Introduction: Spooky ESP8266 Halloween Hack, With Motion Sensor and Light / Sound / Animation

Picture of Spooky ESP8266 Halloween Hack, With Motion Sensor and Light / Sound / Animation

For Halloween, I wanted to have a spooky decoration, of course, but with a bit of electronics !

I have imagined a motion sensor, which triggers various candle leds, an animated crawling spider, and a spooky witch sound when someone arrives. That should be nice!

All that is operated by a NodeMCU v3 module, based on ESP8266 (quite similar to Arduino, but I just love the ESP8266!).
I classify the required level as intermediate. You have to know how to use the NodeMCU and how to program with Arduino IDE. The circuit and code are not complex, just requires a bit of hacking of various items.

Of course, all electronic components has to be hidden within the rest of the Halloween decoration for a nice surprise effect.

Let's get started !

Step 1: Parts

Picture of Parts

Here is the list of the electronic parts you need. You can find them quite easily in your favorite online store.

  • 1 NodeMCU v3 (ESP8266)
  • 1 smartphone powerbank (5v, at least 3000 mAh)
  • 10 flameless led candles powered at 3v
  • 1 PC fan powered at 12v (with 65 CFM in my case, to get enough power in air blowing)
  • 1 Halloween sound machine (there are different models available, but they are equivalent even if wiring is not exactly identical from one to another, and are powered at 5v)
  • 2 pyroelectric infrared motion sensor detector module HC-SR501
  • 1 L293D bridge
  • 1 MT3608 2A DC-DC step up power module booster

And of course:

  • Various cables, breadboards, solder iron (optional), electrical tapes, etc for prototyping
  • PC with arduino IDE configured for ESP8266 (there are many tutorials available if you need)

And for your Halloween decoration, you can use your imagination but here are the various items I used:

  • 2 large carved Jack O'Lantern pumpkins, 1 small one
  • 1 big plastic spider, snake, bats, etc
  • spider webs
  • 1 large bucket with a lid which can enclose all the electronic components (I used a large yogurt container)

The cost of all parts amounts to something like 40 euros.

Step 2: Circuit

Picture of Circuit

Here is a global picture of the wiring. Don't worry, we will go step by step through the different types of components.

It is the first time I a using Fritzing. I did not really try to create a part for the Halloween Sound Machine. I added instead a text note with a generic 2-pin connector.

I have also attached the .fzz Fritzing file.

Step 3: Motion Sensors

Picture of Motion Sensors

The bucket is our Halloween robot head, and contains all the electronic components. Use small breadboards for prototyping to fit in the bucket.

Cut out 2 eyes in the bucket the same size as the motion sensors. Paint it in grey, add a nose and a scary mouth. Set up the 2 motion sensors inside the bucket, attached with electrical tape.

Make sure the pins are accessible and that you can spot Ground, Output and +V for each sensor.

Wire the motion sensors (HC-SR501) as described in the picture:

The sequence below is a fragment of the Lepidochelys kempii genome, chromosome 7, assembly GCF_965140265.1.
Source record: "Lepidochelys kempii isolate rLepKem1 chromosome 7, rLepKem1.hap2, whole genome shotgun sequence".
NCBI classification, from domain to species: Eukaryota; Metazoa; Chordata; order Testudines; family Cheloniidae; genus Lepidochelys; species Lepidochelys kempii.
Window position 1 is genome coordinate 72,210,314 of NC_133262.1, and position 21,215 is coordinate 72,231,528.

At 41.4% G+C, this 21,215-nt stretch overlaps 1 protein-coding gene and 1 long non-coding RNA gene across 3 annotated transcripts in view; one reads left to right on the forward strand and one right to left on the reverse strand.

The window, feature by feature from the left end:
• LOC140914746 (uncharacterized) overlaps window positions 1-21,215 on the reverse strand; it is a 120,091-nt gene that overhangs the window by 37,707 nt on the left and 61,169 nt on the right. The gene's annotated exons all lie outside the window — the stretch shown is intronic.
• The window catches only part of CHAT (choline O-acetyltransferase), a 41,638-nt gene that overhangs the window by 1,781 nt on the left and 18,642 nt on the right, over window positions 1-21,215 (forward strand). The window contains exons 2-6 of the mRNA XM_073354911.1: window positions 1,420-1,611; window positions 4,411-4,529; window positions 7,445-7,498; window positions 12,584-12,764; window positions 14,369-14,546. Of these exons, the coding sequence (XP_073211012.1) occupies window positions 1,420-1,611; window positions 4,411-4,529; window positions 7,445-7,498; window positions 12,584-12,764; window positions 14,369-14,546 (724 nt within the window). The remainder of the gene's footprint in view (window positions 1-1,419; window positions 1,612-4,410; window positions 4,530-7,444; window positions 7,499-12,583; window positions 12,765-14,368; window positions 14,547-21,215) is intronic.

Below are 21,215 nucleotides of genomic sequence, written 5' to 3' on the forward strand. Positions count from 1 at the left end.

• HC-SR501:+V to NodeMCU:+5V
  • HC-SR501:Out to NodeMCU:D0 (16)
  • HC-SR501:G to NodeMCU:G

The two sensors are in parallel to get a better angle coverage (and 2 eyes !).

Take at least 30 cm cables between the motion sensor breadboard and the NodeMCU breadboards to get enough length to maneuver. Tape the small breadboard inside the bucket.

Step 4: Flameless Led Candles

Picture of Flameless Led Candles

Let's work on these flameless led candles. It is a very simple hack.

Start by removing the battery. Check out where are positionned (+) and (-) of the battery, and the corresponding pins.

Then, you can either solder or tape 2 cables, a black one on (-) and a red one on (+). Make sure you have plenty of cable length (50 to 75 cm) for each candle, so you are not limited by the available length to arrange your decoration later.

Finally, use a file or a cutter (always work carefully with those tools) to let the 2 cables go through the plastic casing of the candle. And that's it, you have 10 candles to hack. !

For the wiring, I have arranged the 10 led candles into 3 groups, and used a small breadboard to arrange all cables:

  • 3 candles wired in parallel
    • Candle:(+) to NodeMCU:DXX(XX)
    • Candle:(-) to NodeMCU:G
  • 3 candles wired in parallel
    • Candle:(+) to NodeMCU:DXX(XX)
    • Candle:(-) to NodeMCU:G
  • 4 candles wired in parallel
    • Candle:(+) to NodeMCU:DXX(XX)
    • Candle:(-) to NodeMCU:G

Step 5: PC Fan

Now, we take a standard PC fan for a nice homemade "crawling spider" animation.

The original idea was to use the fan to blow air and move the spider web, but that did really not work. The fan is probably not powerful enough (65 CFM in my case) and the spider web moves just a bit. Nevermind, the effect with the spider is nice enough !

Refer to the diagram for wiring the PC fan. We use only 2 cables from the fan, red and black, even if there can be 3 or 4 cables on some models. The PC fan is powered at 12v but the logic for the NodeMCU is at 3.3v. So we use first, a L293D bridge to output 5v, and we had a Power Booster MT3608 to boost is to 12v.

For the power booster MT3608, usually you have to solder the pins, and adjust power by turning the screw counter-clockwise and monitoring with a voltmeter to get to 12v as output with 5v as input.

For the bridge L293D, you can refer to the pin out sheet.

Connect following the attached diagram (keep sound machine for next step):

  • NodeMCU:3V to L293D:VCC1
  • NodeMCU:3V to L293D:Enable1 (forced to HIGH, we don't need to change it)
  • NodeMCU:G to L293D:GND (all 4 of them)
  • NodeMCU:5V to L293D:VCC2
  • NodeMCU:D1 (5) to L293D:Input1
  • L293D:Output1 to MT3608:Vin+
  • L293D:GND to MT3608:Vin-
  • MT3608:Vout+ to Fan:+(red)
  • MT3608:Vout- to Fan:-(black)

I have enclosed the fan in a small box, covered in silver duct tape. I taped a straw underneath, so that it does not lay flat on the table and rocks a little when the fan is rotating. Finally, I taped to the fan a piece of silver duct tape, which will brush the legs of the spider when the fan is rotating. Make sure the piece of tape is not too small but not too big so that rotation is not impaired.

Finally, the spider can be positionned on top of the fan, with the legs just at the right level to move with the fan. Nice animated crawling spider !

Step 6: Halloween Sound Machine

Picture of Halloween Sound Machine

Now let's see how to hack this Halloween sound machine ! It is the most tricky part of the instructable, but it should be fine.